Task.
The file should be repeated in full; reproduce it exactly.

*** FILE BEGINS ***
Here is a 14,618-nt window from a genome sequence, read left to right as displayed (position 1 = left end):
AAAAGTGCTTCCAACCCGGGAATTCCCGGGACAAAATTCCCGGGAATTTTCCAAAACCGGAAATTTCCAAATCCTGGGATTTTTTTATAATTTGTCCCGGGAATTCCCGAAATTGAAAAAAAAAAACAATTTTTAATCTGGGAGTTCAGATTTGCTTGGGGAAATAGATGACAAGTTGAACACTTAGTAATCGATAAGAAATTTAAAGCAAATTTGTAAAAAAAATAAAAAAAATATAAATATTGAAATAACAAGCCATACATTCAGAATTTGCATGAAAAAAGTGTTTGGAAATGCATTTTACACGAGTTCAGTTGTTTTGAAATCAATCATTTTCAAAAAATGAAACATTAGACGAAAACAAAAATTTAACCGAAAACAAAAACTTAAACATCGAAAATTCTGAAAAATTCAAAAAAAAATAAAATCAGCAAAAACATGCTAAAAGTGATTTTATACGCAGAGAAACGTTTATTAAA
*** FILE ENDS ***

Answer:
Here is a 14,618-nt window from a genome sequence, read left to right as displayed (position 1 = left end):
AAAAGTGCTTCCAACCCGGGAATTCCCGGGACAAAATTCCCGGGAATTTTCCAAAACCGGAAATTTCCAAATCCTGGGATTTTTTTATAATTTGTCCCGGGAATTCCCGAAATTGAAAAAAAAAAACAATTTTTAATCTGGGAGTTCAGATTTGCTTGGGGAAATAGATGACAAGTTGAACACTTAGTAATCGATAAGAAATTTAAAGCAAATTTGTAAAAAAAATAAAAAAAATATAAATATTGAAATAACAAGCCATACATTCAGAATTTGCATGAAAAAAGTGTTTGGAAATGCATTTTACACGAGTTCAGTTGTTTTGAAATCAATCATTTTCAAAAAATGAAACATTAGACGAAAACAAAAATTTAACCGAAAACAAAAACTTAAACATCGAAAATTCTGAAAAATTCAAAAAAAAATAAAATCAGCAAAAACATGCTAAAAGTGATTTTATACGCAGAGAAACGTTTATTAAA